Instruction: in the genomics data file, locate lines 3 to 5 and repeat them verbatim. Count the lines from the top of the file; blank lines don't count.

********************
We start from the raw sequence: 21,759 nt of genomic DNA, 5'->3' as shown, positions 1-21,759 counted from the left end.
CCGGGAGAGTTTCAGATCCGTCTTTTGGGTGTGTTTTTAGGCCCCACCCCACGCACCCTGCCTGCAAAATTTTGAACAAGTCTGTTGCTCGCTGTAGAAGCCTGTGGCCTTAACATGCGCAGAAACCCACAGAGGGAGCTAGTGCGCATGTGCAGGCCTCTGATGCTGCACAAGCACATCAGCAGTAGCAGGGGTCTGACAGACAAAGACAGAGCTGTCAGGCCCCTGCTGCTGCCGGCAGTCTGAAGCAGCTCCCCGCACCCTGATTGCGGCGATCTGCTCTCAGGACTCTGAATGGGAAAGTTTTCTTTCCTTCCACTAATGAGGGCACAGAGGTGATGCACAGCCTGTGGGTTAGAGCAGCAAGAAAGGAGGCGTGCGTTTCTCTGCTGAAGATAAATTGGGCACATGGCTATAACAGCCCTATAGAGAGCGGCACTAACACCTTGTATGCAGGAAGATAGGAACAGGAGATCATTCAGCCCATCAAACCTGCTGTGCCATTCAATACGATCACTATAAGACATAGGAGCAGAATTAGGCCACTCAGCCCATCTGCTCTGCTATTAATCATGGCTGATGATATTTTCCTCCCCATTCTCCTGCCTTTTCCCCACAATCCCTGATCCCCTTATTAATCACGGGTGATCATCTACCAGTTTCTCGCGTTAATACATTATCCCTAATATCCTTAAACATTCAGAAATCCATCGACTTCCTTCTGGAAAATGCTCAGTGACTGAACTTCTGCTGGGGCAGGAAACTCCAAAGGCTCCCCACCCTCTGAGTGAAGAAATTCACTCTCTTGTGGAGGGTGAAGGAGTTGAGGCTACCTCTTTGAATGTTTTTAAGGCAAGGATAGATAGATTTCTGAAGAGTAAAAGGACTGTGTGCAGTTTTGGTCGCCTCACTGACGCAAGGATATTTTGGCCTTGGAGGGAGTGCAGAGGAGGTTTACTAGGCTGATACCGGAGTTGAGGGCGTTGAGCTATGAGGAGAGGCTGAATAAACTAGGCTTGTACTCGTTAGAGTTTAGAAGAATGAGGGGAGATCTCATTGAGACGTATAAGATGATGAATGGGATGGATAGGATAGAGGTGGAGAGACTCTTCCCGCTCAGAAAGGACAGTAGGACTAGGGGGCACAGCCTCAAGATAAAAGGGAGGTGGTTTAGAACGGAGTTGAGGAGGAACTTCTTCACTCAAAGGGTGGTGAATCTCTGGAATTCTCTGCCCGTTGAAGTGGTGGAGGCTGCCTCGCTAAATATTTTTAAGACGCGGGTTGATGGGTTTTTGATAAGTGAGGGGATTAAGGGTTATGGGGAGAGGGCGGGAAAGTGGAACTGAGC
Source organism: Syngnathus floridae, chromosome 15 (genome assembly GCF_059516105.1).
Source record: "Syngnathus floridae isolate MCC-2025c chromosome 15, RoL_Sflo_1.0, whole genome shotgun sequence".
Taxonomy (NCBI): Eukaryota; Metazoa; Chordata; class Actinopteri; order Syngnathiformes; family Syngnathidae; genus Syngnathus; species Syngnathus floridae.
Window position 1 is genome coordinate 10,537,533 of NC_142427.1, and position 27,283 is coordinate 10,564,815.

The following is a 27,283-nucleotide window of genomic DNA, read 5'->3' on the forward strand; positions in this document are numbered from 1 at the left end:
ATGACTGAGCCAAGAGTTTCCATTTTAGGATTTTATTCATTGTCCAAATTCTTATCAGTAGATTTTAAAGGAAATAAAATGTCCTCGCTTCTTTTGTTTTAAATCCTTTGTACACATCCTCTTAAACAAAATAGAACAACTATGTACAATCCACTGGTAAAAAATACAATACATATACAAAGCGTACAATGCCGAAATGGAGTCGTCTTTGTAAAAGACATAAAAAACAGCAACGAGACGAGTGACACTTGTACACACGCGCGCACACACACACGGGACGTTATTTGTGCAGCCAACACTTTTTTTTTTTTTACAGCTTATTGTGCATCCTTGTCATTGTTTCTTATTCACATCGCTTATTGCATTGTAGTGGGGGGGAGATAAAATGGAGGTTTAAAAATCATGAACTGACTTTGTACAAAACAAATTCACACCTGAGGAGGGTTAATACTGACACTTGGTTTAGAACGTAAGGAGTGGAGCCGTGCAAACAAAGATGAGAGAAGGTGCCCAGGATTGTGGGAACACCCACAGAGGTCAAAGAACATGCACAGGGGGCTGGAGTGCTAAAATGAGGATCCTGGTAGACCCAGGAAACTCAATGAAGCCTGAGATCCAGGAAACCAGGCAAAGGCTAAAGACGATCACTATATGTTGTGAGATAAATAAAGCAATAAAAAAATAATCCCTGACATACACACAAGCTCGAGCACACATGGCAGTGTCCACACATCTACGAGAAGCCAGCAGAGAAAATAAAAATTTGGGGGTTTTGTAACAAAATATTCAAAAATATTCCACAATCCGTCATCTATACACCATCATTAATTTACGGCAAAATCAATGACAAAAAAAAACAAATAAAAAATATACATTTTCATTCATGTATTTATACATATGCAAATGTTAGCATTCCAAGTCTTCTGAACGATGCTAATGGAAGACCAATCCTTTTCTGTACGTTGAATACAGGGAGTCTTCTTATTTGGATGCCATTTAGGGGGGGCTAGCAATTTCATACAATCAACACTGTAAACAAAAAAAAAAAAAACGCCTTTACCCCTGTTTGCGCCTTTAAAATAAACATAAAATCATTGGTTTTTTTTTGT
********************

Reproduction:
Source organism: Syngnathus floridae, chromosome 15 (genome assembly GCF_059516105.1).
Source record: "Syngnathus floridae isolate MCC-2025c chromosome 15, RoL_Sflo_1.0, whole genome shotgun sequence".
Taxonomy (NCBI): Eukaryota; Metazoa; Chordata; class Actinopteri; order Syngnathiformes; family Syngnathidae; genus Syngnathus; species Syngnathus floridae.